According to Ina May Gaskin, one the foremost midwives in the nation, only when you fully surrender to or let go and embrace the body's instinctual rhythm and power can your body successfully give birth. This takes an understanding of how the body works and how it has been designed to give birth successfully. Giving birth is something you do, not something that happens to you. It is not a medical procedure. It is a natural biological process that we women were designed and created to do!
Okay. Still easier said than done, right? So how do we create that for ourselves? It is easier to accomplish in a home birth setting where we can stage our environment for our comfort and be in a familiar, safe, setting. A midwife usually spends more time with their client and established a more personal relationship.
So, how do we take that into the hospital setting? It starts with finding a doctor and hospital that provide you with a sense of security. Taking the time to get to know your doctor and making sure your needs mesh with their philosophy is your responsibility. It won't happen in the exam room. Schedule office time where you can sit face-to-face (with your clothes on) and have a list of questions, wants, and needs, to discuss. Do this as often as you need and really get to know your doctor. Do this with the partners as well as they might end up attending your birth. Remember, they work for you!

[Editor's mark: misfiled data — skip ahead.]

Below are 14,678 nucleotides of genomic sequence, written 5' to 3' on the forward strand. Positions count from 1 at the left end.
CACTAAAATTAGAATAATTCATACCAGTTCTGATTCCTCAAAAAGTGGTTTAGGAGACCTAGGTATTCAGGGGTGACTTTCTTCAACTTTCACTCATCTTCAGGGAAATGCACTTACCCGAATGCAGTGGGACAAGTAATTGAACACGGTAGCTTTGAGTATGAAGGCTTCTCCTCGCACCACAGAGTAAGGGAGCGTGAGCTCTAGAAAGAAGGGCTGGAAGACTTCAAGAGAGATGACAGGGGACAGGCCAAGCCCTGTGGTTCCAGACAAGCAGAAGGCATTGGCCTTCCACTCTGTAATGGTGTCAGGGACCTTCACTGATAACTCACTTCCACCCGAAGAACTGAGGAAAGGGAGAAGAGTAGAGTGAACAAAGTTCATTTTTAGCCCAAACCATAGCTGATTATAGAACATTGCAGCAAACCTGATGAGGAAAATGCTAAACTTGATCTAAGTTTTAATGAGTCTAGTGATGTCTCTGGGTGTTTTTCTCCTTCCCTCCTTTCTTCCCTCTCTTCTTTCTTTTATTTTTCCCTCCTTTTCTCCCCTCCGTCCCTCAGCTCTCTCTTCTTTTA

Find POSITIVE birth stories. If you can't find any personal ones look on line, there are plenty out there! Take a hypnobirthing class. Buy or borrow the video "Orgasmic Birth" as something to strive for. Practice guided imagery with your partner and doula. Bring something comfortable to wear for your birth. A hospital gown implies that you are a patient needing medical attention. If you don't have anything comfortable enough there are birth skirts for sale online, check them out! Bring music that makes you feel good. Singing will actually help your cervix dilate and dancing will help rock the baby into position for birth. Talk with your nurse about entering quietly and keeping your room an intimate space. Dim the lights, shut the curtains, whatever will help you relax. A hospital is never going to be as comfortable as your own home, but you can personalize it by bringing comfort items from home and surrounding yourself with loving support.
Good luck and God Bless,